Holter monitoring: a 24-hour Holter monitoring study was done in all patients. The changes noted were for sinus tachycardia, sinus bradycardia, AF, AFL, VFL, VF, QTc, ventricular/supraventricular ectopics and heart rate variability (HRV). For HRV, standard deviation of inter-beat interval of normal sinus beats (SDNN) and root mean square of successive differences between normal heartbeats (RMSSD) were studied in 24-hour domain as per European Society of Cardiology and North American Society of Pacing and Electrophysiology.10 SDNN is the mean of standard deviations (SDs) for all R-R intervals, and RMSSD is the root mean square differences of successive R-R intervals. Normative value for SDNN (mean±SD) was 141±39 ms and for RMSSD was 27±12 ms.11 SDNN less than 100 ms was considered abnormal.
2D Echo: bedside 2D Echo was done for all patients by the cardiologist. The parameters assessed were RWMA, valvular defects, atrial and/or ventricular dilatation, left ventricular (LV) and/or right ventricular (RV) dysfunction.

Cardiac injury

Patients were divided into two groups: 1) group with cardiac injury associated with transient LV/RV systolic/diastolic dysfunction, T-wave inversion, ST elevation or ST depression, QTc prolongation, and/or elevated Trop I or NT-proBNP levels and 2) group without cardiac injury. Arrhythmias were not considered directly representative of cardiac injury.


Outcomes were determined by mRS and GCS at hospital discharge and 30 days after discharge. Poor functional outcome was defined as mRS score of 4 or higher at discharge and follow up.

Statistical methods

Data was entered in Microsoft Excel sheet and analysed using SPSS 27.0.1 (IBM, Chicago, IN, USA) a value of p<0.05 was considered significant for all statistical tests. Descriptive statistics and univariate analysis were performed. Non-random association between categorical variables such as demographic, clinical and electrographic parameters, cardiac injury, cardiac arrhythmias and reduced HRV, with mortality at discharge and at 30 days follow up, was assessed by Fisher exact test. Significant variables were analysed using multivariate logistic regression analysis and odds ratio (OR) was calculated.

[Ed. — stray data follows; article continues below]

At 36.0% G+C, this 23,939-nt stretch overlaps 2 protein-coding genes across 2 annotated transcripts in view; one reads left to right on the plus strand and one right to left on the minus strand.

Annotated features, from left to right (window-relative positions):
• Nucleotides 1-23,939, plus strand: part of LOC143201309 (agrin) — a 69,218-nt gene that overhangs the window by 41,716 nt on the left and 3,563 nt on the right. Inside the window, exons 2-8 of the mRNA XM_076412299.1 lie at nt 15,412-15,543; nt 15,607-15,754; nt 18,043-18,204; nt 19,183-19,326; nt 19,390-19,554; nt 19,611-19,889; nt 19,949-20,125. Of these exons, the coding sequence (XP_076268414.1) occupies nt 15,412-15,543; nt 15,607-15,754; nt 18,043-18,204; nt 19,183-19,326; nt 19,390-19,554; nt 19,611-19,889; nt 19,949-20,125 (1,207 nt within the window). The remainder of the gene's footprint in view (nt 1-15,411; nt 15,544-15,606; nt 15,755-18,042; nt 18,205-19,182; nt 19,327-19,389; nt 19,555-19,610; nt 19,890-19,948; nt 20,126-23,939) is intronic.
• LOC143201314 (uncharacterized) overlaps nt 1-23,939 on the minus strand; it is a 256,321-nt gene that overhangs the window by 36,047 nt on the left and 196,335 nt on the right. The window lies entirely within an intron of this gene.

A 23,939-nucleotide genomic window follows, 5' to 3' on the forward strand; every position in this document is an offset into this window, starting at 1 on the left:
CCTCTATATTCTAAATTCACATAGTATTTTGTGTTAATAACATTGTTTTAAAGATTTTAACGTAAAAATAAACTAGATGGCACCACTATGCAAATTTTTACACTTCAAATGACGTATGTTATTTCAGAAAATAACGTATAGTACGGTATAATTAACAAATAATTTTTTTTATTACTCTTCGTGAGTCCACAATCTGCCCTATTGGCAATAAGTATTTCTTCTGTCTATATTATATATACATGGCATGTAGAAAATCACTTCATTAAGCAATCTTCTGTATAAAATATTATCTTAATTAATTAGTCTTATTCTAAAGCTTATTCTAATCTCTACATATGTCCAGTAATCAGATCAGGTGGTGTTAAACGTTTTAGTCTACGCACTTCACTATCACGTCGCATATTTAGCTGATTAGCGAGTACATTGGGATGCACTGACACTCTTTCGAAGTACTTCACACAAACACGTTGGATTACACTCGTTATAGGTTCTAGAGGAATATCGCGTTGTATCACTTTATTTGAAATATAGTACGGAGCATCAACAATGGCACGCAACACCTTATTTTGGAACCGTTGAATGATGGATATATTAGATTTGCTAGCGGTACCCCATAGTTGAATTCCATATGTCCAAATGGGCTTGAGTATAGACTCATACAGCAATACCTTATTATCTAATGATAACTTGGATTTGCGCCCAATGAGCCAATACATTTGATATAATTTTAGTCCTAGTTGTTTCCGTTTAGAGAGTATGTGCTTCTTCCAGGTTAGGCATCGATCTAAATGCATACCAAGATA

The study included 20 patients with equal distribution of either gender. Mean age of presentation was 47.75±17.2 (range, 22–80) years and median age was 46 years (range, 22–80). Only 55.0% of patients presented within first 24 hours of disease onset, irrespective of seizure type (Table 1). Mean time to admission after onset of disease was 40.50±25.7 hours. However, 17 patients (85.0%) presented to emergency room (ER) within first 12 hours after onset of seizure/SE. Of these, 50.0% presented within 6 hours and seven patients (35.0%) could manage to reach ER within 6–12 hours. The mean time to admission after seizure onset was 8.80±7.0 hours and median was 6.50 hours (range, 1–48). One patient had gone into RSE after 6 hours of admission.
At presentation, 13 patients (65.0%) had poor GCS (less than 8) and 20.0% had GCS of 3. Seven patients (35.0%) had good GCS of 9–15 at presentation. At admission, 17 patients (85.0%) had mRS 5, two patients (10.0%) had mRS 4, one patient (5.0%) had mRS 1 and none had mRS 2 or 3 at presentation. Motor convulsive seizures were initially noted in 18 patients (90.0%) and two patients (10.0%) had non motor seizures (Table 2). Of the 16 convulsive SE (CSE) in ER, 13 converted into NCSE within initial 24 hours. Therefore, 17 patients finally had NCSE within 24 hours after admission and three (15.0%) emerged as SRSE.
New onset SE was noted in 80% while four patients had prior history of seizures. All four patients had generalized seizures, three with focal onset and 75% were on ASMs. The causes of RSE were CNS infection (35.0%), autoimmune (20.0%), cerebral venous thrombosis (10.0%), alcohol intoxication, organophosphate poisoning, trauma, hypoxemic brain injury, ischemic stroke and dural arteriovenous fistula (each 5.0%).
The treatment of SE included lorazepam, levetiracetam, valproate, phenytoin, and/or lacosamide. Midazolam infusion was administered in 13 (65.0%), propofol in three, and ketamine in two patients along with ketogenic diet. Although all patients lacked overt/known cardiac disease, 14 (70.0%) had cardiovascular risk factors, and out of these 14 patients with cardiovascular risk factors eight (40.0%) had hypertension, 4 (20.0%) were diabetics and two (10.0%) were found to have both diabetes and hypertension.

Cardiac parameters